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I have the following code:

struct simple
{
    simple (int a1, int a2) : member1(a1), member2(a2) {}
    int member1;
    int member2;
};

std::ofstream &operator << (std::ofstream &f, const simple &obj)
{
    f<<obj.member1<<", "<<obj.member2;
    return f;
} 
int main(int argc, const char *argv[])
{
    std::ofstream f("streamout.txt");

    simple s(7,5);
    f << s;               //#1 This works
    f << "label: " << s;  //#2 This fails

    return 0;
}

I'm trying to understand why #1 works, while there are problems when trying to use the overloaded operator concatenating it as in #2 which fails with the following error (gcc 4.5.3 on MacOSX):

error: cannot bind 'std::basic_ostream' lvalue to 'std::basic_ostream&&' /GCC-FACTORY/4.5/INSTALL/lib/gcc/x86_64-apple-darwin10.5.0/4.5.3/../../../../include/c++/4.5.3/ostream:579:5: error: initializing argument 1 of 'std::basic_ostream<_CharT, _Traits>& std::operator<<(std::basic_ostream<_CharT, _Traits>&&, const _Tp&) [with _CharT = char, _Traits = std::char_traits, _Tp = simple]'

Everything is instead fine if I define my operator as

std::ostream &operator << (std::ostream &f, const simple &obj)
{ ... }

Sounds like something related to overload resolution, where having a something inserted in the ofstream for which there's already a provided overload (the const char * "label" in this case) breaks up following overload resolution, but I can't really understand what exactly is going on here. I'd like to get a clear picture of what the compiler's trying to do..

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1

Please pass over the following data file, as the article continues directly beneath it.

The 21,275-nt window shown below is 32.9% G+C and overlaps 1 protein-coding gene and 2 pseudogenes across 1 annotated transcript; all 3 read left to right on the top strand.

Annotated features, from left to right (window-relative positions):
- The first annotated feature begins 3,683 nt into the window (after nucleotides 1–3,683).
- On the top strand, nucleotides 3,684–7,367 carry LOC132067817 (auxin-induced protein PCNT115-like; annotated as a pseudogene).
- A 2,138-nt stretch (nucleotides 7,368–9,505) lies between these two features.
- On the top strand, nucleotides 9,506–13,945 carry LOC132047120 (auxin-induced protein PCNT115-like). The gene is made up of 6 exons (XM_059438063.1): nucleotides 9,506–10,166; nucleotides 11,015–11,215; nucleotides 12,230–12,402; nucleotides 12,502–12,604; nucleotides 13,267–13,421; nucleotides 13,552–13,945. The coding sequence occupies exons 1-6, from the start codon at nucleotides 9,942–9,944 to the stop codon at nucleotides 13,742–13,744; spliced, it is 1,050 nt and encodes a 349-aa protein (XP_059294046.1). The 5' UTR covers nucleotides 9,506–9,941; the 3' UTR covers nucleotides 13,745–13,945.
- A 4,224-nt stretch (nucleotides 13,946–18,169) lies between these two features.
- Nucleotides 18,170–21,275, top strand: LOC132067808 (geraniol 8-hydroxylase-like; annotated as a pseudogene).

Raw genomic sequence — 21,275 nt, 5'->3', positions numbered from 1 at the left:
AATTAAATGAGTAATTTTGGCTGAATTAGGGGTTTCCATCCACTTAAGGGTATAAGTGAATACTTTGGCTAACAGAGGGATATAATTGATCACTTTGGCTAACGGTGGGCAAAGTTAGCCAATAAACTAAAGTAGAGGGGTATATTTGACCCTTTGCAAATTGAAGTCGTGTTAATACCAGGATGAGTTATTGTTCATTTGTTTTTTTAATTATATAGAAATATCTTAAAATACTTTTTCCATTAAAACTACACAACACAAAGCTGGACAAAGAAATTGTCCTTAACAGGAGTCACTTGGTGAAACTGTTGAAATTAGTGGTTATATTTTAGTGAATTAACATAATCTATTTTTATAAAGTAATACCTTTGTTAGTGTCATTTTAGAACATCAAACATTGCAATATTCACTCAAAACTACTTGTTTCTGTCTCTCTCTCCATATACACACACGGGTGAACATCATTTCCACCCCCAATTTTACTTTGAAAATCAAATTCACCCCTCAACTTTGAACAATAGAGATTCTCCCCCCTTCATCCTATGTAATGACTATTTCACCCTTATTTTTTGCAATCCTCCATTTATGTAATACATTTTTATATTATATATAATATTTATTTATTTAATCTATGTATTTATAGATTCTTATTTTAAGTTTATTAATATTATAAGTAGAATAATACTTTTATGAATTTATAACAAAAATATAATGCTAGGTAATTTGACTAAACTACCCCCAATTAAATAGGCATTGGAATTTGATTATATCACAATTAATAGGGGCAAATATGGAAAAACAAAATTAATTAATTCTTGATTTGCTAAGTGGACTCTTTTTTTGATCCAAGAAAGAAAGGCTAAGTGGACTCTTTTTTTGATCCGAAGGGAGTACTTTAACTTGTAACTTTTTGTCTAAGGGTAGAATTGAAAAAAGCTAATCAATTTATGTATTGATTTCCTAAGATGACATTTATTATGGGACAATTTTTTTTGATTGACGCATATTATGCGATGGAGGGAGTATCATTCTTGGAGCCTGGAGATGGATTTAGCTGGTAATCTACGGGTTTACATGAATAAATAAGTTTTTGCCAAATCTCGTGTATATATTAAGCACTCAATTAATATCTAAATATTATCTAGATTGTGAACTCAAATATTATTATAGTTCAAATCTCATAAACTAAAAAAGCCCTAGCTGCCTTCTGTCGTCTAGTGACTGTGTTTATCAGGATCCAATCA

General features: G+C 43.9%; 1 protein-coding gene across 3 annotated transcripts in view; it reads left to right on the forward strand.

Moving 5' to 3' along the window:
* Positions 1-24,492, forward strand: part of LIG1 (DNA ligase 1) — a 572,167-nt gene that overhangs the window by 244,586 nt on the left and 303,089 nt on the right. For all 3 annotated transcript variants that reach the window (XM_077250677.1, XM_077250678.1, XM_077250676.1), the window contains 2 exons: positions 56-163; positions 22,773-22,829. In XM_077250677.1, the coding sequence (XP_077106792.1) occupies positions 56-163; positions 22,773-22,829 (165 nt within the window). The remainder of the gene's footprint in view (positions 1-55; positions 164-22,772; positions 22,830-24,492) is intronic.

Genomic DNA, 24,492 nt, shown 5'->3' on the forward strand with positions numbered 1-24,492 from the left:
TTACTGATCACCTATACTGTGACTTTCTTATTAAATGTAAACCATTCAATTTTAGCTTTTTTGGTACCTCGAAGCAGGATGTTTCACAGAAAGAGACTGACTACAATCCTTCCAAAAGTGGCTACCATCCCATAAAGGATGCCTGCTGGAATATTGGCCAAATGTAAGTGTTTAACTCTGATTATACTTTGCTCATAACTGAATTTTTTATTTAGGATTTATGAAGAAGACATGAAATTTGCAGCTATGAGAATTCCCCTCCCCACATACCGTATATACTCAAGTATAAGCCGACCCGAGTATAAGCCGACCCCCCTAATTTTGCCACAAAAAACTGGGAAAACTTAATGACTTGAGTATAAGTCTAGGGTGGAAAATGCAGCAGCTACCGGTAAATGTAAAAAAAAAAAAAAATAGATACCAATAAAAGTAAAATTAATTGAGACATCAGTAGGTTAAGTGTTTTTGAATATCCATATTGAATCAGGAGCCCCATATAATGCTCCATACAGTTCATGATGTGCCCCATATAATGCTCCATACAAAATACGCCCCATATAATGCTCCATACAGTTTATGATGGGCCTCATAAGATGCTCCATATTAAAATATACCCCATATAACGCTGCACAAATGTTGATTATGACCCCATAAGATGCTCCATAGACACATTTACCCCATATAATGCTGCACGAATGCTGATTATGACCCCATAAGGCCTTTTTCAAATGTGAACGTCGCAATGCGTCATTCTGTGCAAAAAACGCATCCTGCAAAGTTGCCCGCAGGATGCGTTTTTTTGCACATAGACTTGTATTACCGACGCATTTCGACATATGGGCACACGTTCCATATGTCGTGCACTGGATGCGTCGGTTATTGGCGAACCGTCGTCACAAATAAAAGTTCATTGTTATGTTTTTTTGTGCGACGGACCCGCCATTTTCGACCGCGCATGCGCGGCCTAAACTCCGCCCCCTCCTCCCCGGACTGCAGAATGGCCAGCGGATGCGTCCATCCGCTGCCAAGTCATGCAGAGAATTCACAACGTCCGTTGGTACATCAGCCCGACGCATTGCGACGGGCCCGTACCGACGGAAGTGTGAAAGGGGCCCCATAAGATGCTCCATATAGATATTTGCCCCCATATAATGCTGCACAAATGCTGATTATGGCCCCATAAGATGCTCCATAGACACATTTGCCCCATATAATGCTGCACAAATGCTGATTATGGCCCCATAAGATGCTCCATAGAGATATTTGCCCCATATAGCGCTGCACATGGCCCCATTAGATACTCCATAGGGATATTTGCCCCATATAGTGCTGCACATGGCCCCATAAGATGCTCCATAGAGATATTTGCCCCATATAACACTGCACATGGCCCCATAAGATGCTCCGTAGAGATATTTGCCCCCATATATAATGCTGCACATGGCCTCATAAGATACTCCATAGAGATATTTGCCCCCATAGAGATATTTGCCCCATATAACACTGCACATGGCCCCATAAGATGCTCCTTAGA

I don't know specifically why the compiler complains, but overloading for ostream (i.e. the common base class) is the correct thing to do, as it allows it to be used for all sorts of output streams. –  Oli Charlesworth Jan 9 '11 at 18:47
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1 Answer 1

up vote 15 down vote accepted

On the line :

f << "label: " << s;

Because the first call to operator<< returns a std::ostream &, the second fails to compile : the left operand to the operator is not of type std::ofstream anymore and your overload is not found.

You should really use the second signature, as I see no reason for restricting your type to be outputted to std::ofstream.

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However, f << s << "label: " should work though! –  Nawaz Jan 9 '11 at 19:27
2  
You can farther generalize the function to work with any character traits if you use the signature template<class Ch,class Tr> std::basic_ostream<Ch,Tr>& operator<<(std::basic_ostream<Ch,Tr>& s, const simple& obj); –  wilhelmtell Jan 9 '11 at 19:30
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